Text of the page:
James Frey’s Messiah of the Subways
by Amanda Walgrove
What would the Messiah be like if he were walking the streets of New York today? James Frey takes a stab at answering this question in his new book, The Final Testament of the Holy Bible. After revealing that his 2003 memoir, A Million Little Pieces was mostly fictive, Frey was swiftly ostracized by the literary community and, famously, by Oprah Winfrey, who had previously championed him. In a brave attempt to redeem himself, Frey has written an addendum to the most famous book of all time, revealing the second coming of the Messiah—this time, in the Bronx projects.
Pulling out all the controversial stops, Frey’s Christ character, Ben Zion Avrohom, also known as Ben Jones, is a former alcoholic who impregnates a prostitute, smokes pot, and engages in homosexual relations. After surviving a horrific work accident, Ben suffers from epileptic attacks in which he converses with God and gradually develops a band of devout followers who fearfully build a shelter in the Manhattan subway tunnels. Ben Zion preaches that the 2,000-year-old Bible is antiquated and that “stories that had meaning then are meaningless now…those books are dead.”
Having been dumped by his publisher after the Oprah snafu, Frey is taking precautions this time around, publishing only 11,000 copies in the United States and self-publishing e-books online. And just in case we didn’t understand that he was making a statement in the face of religion, the book was released on April 22: Good Friday. Frey is prepared to take criticism, saying, “I’m sure the religious right will go crazy because the story of Ben…is hardly the Messiah they have in mind. But I don’t really care. I just did what I always do — tried to write the best book I could.” However, with all of the controversy brewing before the book was even released, Frey must have anticipated that any hopes of praise for good writing would be overshadowed by passionate religious dialectic.
John Murray, Frey’s publisher in the UK, is using a “word of mouth,” or more specifically, a “word of YouTube” strategy to inspire an audience of readers. In one video, Frey expresses in a monotonous discourse: “I believe the first two volumes of the Holy Bible were written by people like me, storytellers, who wanted to create some piece of work that made sense of the world they lived in…I believe these books should never be considered pure fact or literal truth, but works of art.” Frey is quick to attack organized religion through the doctrines of Ben Zion, speculated to be Frey’s alger-ego. Ben Zion defines the institution as “a beautiful con, the longest running fraud in human history.” It is true that the scribes of the Bible could not have imagined the world we live in today, rife with nuclear power, cyberspace, advanced physics, and social reformations. But the power of the Bible lies in its ability to transcend generations and encapsulate values that speak to each human.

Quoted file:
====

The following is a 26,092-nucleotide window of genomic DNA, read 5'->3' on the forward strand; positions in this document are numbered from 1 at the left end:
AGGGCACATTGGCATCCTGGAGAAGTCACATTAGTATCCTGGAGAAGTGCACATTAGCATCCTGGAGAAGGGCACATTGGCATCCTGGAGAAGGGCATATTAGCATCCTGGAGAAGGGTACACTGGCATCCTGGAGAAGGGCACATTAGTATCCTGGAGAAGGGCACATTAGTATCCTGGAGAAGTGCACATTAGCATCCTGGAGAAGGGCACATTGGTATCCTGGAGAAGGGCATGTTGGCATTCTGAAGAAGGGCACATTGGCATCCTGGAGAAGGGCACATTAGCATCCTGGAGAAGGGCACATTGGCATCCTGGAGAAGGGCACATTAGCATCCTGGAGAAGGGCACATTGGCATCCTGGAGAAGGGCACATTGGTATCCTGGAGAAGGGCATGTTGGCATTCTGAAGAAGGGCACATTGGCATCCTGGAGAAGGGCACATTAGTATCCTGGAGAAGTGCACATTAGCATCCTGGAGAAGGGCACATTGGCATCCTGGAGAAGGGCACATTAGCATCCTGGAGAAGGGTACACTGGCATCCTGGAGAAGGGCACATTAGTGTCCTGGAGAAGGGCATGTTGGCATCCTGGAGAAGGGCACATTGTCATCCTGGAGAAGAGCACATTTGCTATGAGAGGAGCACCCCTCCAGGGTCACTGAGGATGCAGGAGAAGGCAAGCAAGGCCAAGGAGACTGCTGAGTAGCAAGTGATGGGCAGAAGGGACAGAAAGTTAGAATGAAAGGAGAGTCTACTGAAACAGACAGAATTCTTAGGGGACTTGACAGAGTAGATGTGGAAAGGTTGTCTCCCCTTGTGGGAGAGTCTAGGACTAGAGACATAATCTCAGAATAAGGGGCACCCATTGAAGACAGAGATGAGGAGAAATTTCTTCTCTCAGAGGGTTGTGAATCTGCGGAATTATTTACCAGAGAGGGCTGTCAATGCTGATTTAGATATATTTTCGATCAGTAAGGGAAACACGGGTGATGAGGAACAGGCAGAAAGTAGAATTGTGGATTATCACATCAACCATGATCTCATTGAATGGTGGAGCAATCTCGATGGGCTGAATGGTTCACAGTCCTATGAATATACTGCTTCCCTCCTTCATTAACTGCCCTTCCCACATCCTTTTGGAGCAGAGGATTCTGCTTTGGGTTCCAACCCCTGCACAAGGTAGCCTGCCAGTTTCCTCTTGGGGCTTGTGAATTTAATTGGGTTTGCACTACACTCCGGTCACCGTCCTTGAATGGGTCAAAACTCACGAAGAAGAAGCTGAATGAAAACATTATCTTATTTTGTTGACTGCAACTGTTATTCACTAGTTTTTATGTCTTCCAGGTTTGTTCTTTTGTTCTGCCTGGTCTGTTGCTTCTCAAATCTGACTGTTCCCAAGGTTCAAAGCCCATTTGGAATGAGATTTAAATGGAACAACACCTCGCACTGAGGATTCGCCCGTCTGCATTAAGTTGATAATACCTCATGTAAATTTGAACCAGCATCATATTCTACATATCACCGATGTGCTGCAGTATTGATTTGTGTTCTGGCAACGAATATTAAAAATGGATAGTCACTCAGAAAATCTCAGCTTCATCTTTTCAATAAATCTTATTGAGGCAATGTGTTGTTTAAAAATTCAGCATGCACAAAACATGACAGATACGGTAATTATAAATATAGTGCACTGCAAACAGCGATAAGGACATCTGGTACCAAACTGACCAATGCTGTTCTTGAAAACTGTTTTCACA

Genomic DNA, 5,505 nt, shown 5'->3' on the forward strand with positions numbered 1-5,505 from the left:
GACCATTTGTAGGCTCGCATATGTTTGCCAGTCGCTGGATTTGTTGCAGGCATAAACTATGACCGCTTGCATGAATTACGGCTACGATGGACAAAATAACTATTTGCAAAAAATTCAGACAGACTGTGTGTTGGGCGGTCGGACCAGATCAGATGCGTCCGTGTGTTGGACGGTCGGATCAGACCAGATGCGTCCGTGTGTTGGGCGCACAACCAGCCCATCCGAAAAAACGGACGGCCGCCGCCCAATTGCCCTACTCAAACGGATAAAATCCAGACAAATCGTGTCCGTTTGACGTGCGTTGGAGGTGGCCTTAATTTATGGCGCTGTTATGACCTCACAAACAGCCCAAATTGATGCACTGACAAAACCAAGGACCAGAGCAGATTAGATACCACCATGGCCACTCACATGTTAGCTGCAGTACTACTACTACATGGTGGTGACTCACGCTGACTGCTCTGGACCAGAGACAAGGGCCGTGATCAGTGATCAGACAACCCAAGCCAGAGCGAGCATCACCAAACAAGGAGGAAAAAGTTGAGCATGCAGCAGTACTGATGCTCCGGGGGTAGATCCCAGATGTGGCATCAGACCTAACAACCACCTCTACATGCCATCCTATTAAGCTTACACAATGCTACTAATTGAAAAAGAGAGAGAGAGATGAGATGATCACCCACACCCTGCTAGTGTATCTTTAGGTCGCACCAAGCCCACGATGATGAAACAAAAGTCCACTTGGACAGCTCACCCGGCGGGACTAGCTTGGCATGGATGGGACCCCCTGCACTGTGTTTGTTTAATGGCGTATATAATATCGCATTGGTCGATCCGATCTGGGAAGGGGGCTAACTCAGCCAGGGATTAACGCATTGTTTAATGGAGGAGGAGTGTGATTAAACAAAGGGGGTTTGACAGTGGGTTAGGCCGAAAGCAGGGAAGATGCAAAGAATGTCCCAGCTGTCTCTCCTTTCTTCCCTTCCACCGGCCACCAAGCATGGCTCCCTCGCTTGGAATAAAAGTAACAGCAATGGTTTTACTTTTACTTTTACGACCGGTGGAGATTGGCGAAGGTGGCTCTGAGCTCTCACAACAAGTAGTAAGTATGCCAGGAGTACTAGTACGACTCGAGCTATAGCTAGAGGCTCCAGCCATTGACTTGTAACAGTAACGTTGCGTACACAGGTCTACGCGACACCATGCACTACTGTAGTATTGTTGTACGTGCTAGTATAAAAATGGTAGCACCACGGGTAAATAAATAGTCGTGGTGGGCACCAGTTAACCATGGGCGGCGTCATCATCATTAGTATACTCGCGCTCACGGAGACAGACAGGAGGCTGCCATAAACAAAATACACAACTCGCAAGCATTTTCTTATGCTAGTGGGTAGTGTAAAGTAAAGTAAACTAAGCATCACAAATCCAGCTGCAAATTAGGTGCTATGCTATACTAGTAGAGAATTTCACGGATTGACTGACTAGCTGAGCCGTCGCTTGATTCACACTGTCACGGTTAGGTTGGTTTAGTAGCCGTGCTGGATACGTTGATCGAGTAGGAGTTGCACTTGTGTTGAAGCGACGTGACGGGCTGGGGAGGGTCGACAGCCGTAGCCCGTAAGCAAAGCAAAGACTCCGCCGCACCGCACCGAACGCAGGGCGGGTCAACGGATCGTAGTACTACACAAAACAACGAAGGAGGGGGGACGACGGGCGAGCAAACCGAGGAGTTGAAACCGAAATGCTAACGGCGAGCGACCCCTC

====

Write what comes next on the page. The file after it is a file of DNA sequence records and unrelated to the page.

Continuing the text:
The UK’s Channel 4 released a review saying that for those who can get past the offensiveness, “It’s a sensitive and very moving exploration of the human need for love.” One of Ben Zion’s converts says, “God is what you feel when there’s love in your heart,” which may be the closest Frey gets to adhering with the messages of the Hebrew Bible and Yahweh’s notion of steadfast love. But if Frey is looking to stimulate acts of kindness, he may be going about it the wrong way by writing a book that invites readers to “Be enraged.” And if he is looking for redemption, as does his Christ character that is martyred by the media, he may only be placing himself on a higher pedestal. The Guardian wrote a scathing review, saying that Frey is “less of a writer than a professional celebrity, which means that he can count on being rewarded for behaving badly.” Considering the millions of devout followers garnered by Twittering celebrities, no matter how outrageous they may be, that claim may hold some truth.
Regardless of whether Frey finds success with this radical book, he certainly has chutzpah for writing something that he believes to straddle the line between religious text and fiction. If anything, he will create a dialogue by asking how much power we give to the fictive word and how much to the religious. Is there a fine line? Slapping the adjective “Final” before “Testament” not only presents Frey’s book as an addition to holy texts but also as a conclusive one. Frey nullifies all further attempts at creating pseudo “testaments”—that is, if you take his word as truth. Rather than prejudging a text that can be seen as folly, treason, or literary genius, the author first invites us to judge for ourselves. Stepping into the shoes of a modern religious scribe, Frey asserts that his goal was to “create a mythology, to tell a story, to make a work of art…whether I was able to do it or not will be determined by readers, and by time, and by history.”